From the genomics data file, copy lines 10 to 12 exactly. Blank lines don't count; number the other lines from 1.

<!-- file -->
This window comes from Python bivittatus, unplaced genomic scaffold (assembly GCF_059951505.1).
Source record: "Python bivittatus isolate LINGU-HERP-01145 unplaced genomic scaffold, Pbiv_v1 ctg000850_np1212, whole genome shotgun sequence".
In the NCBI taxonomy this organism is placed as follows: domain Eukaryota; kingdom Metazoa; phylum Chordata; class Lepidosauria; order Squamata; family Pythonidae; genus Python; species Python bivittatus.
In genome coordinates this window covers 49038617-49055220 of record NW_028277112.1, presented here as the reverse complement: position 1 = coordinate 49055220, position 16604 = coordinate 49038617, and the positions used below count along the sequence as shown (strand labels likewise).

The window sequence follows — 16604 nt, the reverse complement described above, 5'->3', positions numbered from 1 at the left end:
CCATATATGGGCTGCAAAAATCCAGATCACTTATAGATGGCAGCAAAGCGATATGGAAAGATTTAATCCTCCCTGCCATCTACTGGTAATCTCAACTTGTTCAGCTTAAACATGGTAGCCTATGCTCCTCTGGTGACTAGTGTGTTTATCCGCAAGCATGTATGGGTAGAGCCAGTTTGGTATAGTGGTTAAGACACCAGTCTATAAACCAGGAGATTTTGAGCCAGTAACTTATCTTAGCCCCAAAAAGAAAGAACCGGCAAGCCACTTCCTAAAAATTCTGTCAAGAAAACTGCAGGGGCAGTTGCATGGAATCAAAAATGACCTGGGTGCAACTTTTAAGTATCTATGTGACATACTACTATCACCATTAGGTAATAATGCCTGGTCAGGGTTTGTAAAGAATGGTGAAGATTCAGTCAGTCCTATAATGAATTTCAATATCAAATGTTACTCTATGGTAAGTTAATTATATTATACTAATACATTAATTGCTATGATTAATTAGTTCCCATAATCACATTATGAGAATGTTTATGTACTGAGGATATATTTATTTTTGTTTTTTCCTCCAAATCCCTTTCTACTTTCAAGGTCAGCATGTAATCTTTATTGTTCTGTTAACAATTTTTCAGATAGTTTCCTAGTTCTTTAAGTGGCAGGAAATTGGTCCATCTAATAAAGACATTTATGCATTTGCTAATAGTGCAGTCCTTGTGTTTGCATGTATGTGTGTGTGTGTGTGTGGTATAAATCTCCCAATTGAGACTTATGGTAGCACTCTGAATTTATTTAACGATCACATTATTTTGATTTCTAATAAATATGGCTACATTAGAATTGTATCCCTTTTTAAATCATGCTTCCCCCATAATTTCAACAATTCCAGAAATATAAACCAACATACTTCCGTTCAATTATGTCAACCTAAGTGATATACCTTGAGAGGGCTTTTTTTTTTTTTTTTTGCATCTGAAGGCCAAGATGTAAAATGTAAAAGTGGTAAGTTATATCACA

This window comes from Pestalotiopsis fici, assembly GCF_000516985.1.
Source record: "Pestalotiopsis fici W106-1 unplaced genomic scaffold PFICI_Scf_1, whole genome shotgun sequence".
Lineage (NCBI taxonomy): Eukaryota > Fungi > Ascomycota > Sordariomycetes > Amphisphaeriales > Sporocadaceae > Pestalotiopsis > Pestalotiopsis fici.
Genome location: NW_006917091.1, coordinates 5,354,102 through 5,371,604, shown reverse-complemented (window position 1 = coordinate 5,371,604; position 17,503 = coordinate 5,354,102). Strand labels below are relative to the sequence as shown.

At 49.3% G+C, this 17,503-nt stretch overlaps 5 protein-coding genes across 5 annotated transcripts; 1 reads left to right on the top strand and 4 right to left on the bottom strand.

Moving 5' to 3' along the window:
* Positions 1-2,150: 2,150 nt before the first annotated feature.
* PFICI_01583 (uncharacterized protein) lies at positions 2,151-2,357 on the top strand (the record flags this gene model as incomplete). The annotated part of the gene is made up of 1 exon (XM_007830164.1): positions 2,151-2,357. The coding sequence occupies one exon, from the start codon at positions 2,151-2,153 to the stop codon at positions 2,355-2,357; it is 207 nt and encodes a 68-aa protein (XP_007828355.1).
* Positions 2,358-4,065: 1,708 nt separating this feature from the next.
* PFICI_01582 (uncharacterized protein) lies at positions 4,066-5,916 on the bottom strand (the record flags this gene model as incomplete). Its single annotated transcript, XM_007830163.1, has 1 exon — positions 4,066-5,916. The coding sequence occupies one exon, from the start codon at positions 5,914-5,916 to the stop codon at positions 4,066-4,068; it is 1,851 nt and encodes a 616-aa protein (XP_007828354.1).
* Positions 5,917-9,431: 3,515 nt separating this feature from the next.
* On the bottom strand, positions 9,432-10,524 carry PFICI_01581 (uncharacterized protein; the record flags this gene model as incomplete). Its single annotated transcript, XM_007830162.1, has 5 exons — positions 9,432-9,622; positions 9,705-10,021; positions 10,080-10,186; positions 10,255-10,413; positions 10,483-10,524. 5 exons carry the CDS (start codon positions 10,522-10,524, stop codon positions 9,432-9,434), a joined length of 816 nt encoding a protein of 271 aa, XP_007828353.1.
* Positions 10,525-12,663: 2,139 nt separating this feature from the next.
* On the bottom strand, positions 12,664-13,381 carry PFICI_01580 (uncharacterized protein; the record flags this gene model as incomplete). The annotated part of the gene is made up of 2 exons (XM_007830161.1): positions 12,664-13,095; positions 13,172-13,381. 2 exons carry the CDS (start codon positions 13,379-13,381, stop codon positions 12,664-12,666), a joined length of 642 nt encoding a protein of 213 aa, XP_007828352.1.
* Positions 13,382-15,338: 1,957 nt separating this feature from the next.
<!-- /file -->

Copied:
Genome location: NW_006917091.1, coordinates 5,354,102 through 5,371,604, shown reverse-complemented (window position 1 = coordinate 5,371,604; position 17,503 = coordinate 5,354,102). Strand labels below are relative to the sequence as shown.

At 49.3% G+C, this 17,503-nt stretch overlaps 5 protein-coding genes across 5 annotated transcripts; 1 reads left to right on the top strand and 4 right to left on the bottom strand.

Moving 5' to 3' along the window: